If the law of diminishing returns applies to hand hygiene, is achieving 100% compliance always worth the cost? Do you think there is a point at which the returns are less than the time or money invested in increasing hand hygiene compliance?

Healthcare organizations are starting to understand the importance to focus on their staff’s education and execution of hand-hygiene.  Multiple studies cite the correlation between an increase in hygiene compliance and a reduction in hospital-acquired conditions.

Unlike Electronic Health Records though, hand hygiene compliance is not a disruption to staff workflow.  Instead, hygiene compliance is a essential principle of the Hypocritic Oath and in theory, should put more flexibility back into the hands of healthcare workers through reduced complications, lengths of stay, etc. 

So, how do hospitals strike the delicate balance between being a fair and just culture when dealing with hygiene compliance rates?

Is 100% compliance the goal?

Imagine that you had to repeat a simple task 100 times during a workday. Do you think you would be able to do it correctly time every single day? Imagine there was constant distractions, do you think you would be able to do it correctly even half the time? Probably not. It is very difficult to trust the 95% +/- compliance data that hospital’s secret-shopper program produces on hand hygiene compliance today especially if you are currently on the Medicare HAC penalty. Healthcare workers by nature are extremely competitive individuals with positive intent when they go to work every day.  If one of your patients suddenly goes into cardiac-arrest though, is hygiene compliance going to be the first thing on a healthcare worker’s mind?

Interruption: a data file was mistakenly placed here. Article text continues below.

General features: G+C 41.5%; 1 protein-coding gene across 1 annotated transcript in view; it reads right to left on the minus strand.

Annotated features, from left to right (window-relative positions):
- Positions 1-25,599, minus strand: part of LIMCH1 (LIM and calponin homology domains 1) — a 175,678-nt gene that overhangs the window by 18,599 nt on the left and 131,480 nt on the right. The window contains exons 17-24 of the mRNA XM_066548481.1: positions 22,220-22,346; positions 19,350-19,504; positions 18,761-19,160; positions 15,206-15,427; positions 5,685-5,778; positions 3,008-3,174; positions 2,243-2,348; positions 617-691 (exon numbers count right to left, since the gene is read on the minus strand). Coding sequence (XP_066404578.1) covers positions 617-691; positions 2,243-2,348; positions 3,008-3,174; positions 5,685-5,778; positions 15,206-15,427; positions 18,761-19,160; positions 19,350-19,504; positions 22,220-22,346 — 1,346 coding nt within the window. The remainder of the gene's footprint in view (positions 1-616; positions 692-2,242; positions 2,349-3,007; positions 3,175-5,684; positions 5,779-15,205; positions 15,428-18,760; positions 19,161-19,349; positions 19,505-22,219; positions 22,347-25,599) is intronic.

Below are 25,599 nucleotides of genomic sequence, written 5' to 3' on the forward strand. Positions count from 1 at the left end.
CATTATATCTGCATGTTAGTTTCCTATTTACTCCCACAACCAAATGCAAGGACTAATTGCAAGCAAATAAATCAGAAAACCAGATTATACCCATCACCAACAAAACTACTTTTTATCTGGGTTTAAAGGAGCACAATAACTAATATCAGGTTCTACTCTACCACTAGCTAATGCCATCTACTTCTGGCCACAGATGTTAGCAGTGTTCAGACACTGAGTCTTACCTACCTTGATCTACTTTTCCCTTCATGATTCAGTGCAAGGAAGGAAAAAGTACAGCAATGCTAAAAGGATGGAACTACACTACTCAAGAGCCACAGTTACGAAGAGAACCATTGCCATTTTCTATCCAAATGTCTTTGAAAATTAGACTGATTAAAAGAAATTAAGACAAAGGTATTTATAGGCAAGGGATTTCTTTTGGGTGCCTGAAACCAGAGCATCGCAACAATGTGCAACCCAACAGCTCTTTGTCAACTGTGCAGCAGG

The worst cases are the biggest driver for creating a fair and just safety culture. Objective data can be used to influence people to change their behaviors and comply with evidence-based care guidelines. Hygiene monitoring systems are complementary to creating that culture of accountability. However, leadership must recognize the importance of not letting perfect be the enemy of good. Today’s hand hygiene compliance is bad, with the help of technology it can at least be good.   

The impact on patient care obtaining 100% compliance will have.

When dealing with a exceptionally contagious pathogen, there is a need of continuing to strive for 100% compliance. However, studies reveal that if rates are at 80%, increasing them to 90% seems to be less effective.  

But, there are other goals that we can achieve at 80% compliance rather than striving for 100%.  These include:

  • Decreased Hospital Acquired Infections
  • Decreased length of stay
  • Bed availability
  • Equipment availability
  • Reduction in testing and procedures

What makes the most sense?  The “law of diminishing returns” does exist in hygiene compliance!

With that taken into consideration when measuring hand hygiene compliance 24/7/365, 80% compliance should be the gold standard that hospitals should strive for.

At the end of the day, we have to start somewhere on the path to reducing the almost $10 Billion impact of just the top 5 HAIs on the US Healthcare system annually.  Hygiene compliance is a no-brainer so let’s start by striving for good, for now!